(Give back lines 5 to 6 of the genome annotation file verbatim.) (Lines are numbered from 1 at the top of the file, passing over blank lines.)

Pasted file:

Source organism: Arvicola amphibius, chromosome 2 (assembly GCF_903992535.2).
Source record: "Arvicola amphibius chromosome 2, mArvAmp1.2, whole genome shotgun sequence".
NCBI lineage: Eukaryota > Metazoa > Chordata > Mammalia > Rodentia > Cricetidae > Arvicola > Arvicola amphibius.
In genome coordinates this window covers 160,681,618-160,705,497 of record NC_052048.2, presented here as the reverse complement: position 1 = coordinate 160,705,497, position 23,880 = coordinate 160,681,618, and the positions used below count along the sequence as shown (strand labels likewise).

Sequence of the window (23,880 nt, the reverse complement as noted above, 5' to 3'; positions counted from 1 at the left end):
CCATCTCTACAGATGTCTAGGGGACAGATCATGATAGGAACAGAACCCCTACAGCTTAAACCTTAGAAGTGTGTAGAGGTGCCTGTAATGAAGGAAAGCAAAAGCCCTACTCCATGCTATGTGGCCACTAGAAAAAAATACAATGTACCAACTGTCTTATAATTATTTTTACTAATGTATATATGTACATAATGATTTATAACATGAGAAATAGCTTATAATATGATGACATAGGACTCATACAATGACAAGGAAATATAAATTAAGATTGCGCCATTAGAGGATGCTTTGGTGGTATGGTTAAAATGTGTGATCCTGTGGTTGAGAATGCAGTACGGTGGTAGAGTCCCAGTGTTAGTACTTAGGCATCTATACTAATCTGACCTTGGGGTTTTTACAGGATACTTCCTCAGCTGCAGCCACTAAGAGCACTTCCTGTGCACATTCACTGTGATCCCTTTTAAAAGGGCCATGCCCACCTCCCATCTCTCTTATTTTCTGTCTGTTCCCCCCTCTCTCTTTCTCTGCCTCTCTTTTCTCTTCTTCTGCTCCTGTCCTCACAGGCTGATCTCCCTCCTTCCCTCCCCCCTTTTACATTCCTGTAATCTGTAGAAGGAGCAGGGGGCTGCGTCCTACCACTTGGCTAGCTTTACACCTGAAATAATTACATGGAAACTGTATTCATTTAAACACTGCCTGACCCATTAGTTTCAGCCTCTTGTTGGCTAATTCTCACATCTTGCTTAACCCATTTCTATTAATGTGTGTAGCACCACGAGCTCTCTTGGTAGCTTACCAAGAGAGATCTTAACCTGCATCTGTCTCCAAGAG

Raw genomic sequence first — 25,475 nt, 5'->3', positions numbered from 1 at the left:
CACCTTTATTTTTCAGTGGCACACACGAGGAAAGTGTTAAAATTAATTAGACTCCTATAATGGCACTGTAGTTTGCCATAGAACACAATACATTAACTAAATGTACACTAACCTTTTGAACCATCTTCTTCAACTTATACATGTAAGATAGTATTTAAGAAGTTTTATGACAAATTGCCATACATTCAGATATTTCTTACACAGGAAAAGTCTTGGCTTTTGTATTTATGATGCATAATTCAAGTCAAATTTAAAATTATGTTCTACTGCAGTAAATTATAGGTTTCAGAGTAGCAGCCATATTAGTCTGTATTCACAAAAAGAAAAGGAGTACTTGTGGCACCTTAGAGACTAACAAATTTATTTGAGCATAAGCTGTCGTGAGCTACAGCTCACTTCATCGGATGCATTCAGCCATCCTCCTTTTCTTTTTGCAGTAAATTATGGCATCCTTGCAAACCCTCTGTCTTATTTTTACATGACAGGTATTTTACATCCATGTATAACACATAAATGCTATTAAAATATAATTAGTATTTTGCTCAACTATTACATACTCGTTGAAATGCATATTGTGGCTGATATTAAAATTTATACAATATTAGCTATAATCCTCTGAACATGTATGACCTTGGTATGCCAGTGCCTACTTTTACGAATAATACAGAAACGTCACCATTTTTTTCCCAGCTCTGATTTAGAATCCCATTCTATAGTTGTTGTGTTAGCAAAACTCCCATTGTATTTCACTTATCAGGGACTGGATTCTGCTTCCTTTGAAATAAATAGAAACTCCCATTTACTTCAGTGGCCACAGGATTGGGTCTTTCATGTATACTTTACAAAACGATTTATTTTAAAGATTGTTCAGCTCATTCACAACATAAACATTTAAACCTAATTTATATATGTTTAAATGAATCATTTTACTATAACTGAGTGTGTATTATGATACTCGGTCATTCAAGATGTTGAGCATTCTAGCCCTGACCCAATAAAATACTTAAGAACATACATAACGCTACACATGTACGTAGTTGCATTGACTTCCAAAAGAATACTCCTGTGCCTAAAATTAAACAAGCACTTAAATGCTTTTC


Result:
Sequence of the window (23,880 nt, the reverse complement as noted above, 5' to 3'; positions counted from 1 at the left end):
CCATCTCTACAGATGTCTAGGGGACAGATCATGATAGGAACAGAACCCCTACAGCTTAAACCTTAGAAGTGTGTAGAGGTGCCTGTAATGAAGGAAAGCAAAAGCCCTACTCCATGCTATGTGGCCACTAGAAAAAAATACAATGTACCAACTGTCTTATAATTATTTTTACTAATGTATATATGTACATAATGATTTATAACATGAGAAATAGCTTATAATATGATGACATAGGACTCATACAATGACAAGGAAATATAAATTAAGATTGCGCCATTAGAGGATGCTTTGGTGGTATGGTTAAAATGTGTGATCCTGTGGTTGAGAATGCAGTACGGTGGTAGAGTCCCAGTGTTAGTACTTAGGCATCTATACTAATCTGACCTTGGGGTTTTTACAGGATACTTCCTCAGCTGCAGCCACTAAGAGCACTTCCTGTGCACATTCACTGTGATCCCTTTTAAAAGGGCCATGCCCACCTCCCATCTCTCTTATTTTCTGTCTGTTCCCCCCTCTCTCTTTCTCTGCCTCTCTTTTCTCTTCTTCTGCTCCTGTCCTCACAGGCTGATCTCCCTCCTTCCCTCCCCCCTTTTACATTCCTGTAATCTGTAGAAGGAGCAGGGGGCTGCGTCCTACCACTTGGCTAGCTTTACACCTGAAATAATTACATGGAAACTGTATTCATTTAAACACTGCCTGACCCATTAGTTTCAGCCTCTTGTTGGCTAATTCTCACATCTTGCTTAACCCATTTCTATTAATGTGTGTAGCACCACGAGCTCTCTTGGTAGCTTACCAAGAGAGATCTTAACCTGCATCTGTCTCCAAGAG